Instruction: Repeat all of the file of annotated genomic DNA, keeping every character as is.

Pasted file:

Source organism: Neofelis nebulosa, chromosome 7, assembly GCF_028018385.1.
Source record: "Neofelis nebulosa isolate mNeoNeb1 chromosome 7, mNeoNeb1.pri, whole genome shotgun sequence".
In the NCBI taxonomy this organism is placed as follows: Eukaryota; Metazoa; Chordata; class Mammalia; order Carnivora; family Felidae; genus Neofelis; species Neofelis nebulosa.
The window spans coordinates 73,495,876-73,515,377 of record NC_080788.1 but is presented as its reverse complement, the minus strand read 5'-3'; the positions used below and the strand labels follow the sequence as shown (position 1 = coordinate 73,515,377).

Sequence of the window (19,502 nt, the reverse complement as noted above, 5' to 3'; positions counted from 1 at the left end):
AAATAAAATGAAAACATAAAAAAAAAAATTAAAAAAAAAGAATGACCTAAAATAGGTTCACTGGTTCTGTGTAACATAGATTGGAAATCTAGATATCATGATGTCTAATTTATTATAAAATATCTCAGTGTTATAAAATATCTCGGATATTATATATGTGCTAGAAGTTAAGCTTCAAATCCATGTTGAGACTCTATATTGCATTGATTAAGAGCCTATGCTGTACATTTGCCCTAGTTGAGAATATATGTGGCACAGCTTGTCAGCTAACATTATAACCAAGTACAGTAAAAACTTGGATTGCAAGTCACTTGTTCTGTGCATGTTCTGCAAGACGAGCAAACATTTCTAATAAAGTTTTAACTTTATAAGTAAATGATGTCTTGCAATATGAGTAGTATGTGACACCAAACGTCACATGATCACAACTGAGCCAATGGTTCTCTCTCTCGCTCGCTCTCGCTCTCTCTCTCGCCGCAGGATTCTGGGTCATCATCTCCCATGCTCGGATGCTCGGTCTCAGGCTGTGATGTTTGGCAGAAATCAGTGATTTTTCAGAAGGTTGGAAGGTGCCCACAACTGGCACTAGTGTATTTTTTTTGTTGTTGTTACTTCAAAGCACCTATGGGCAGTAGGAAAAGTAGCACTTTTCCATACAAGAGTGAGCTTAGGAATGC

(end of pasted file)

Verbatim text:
Source organism: Neofelis nebulosa, chromosome 7, assembly GCF_028018385.1.
Source record: "Neofelis nebulosa isolate mNeoNeb1 chromosome 7, mNeoNeb1.pri, whole genome shotgun sequence".
In the NCBI taxonomy this organism is placed as follows: Eukaryota; Metazoa; Chordata; class Mammalia; order Carnivora; family Felidae; genus Neofelis; species Neofelis nebulosa.
The window spans coordinates 73,495,876-73,515,377 of record NC_080788.1 but is presented as its reverse complement, the minus strand read 5'-3'; the positions used below and the strand labels follow the sequence as shown (position 1 = coordinate 73,515,377).

Sequence of the window (19,502 nt, the reverse complement as noted above, 5' to 3'; positions counted from 1 at the left end):
AAATAAAATGAAAACATAAAAAAAAAAATTAAAAAAAAAGAATGACCTAAAATAGGTTCACTGGTTCTGTGTAACATAGATTGGAAATCTAGATATCATGATGTCTAATTTATTATAAAATATCTCAGTGTTATAAAATATCTCGGATATTATATATGTGCTAGAAGTTAAGCTTCAAATCCATGTTGAGACTCTATATTGCATTGATTAAGAGCCTATGCTGTACATTTGCCCTAGTTGAGAATATATGTGGCACAGCTTGTCAGCTAACATTATAACCAAGTACAGTAAAAACTTGGATTGCAAGTCACTTGTTCTGTGCATGTTCTGCAAGACGAGCAAACATTTCTAATAAAGTTTTAACTTTATAAGTAAATGATGTCTTGCAATATGAGTAGTATGTGACACCAAACGTCACATGATCACAACTGAGCCAATGGTTCTCTCTCTCGCTCGCTCTCGCTCTCTCTCTCGCCGCAGGATTCTGGGTCATCATCTCCCATGCTCGGATGCTCGGTCTCAGGCTGTGATGTTTGGCAGAAATCAGTGATTTTTCAGAAGGTTGGAAGGTGCCCACAACTGGCACTAGTGTATTTTTTTTGTTGTTGTTACTTCAAAGCACCTATGGGCAGTAGGAAAAGTAGCACTTTTCCATACAAGAGTGAGCTTAGGAATGC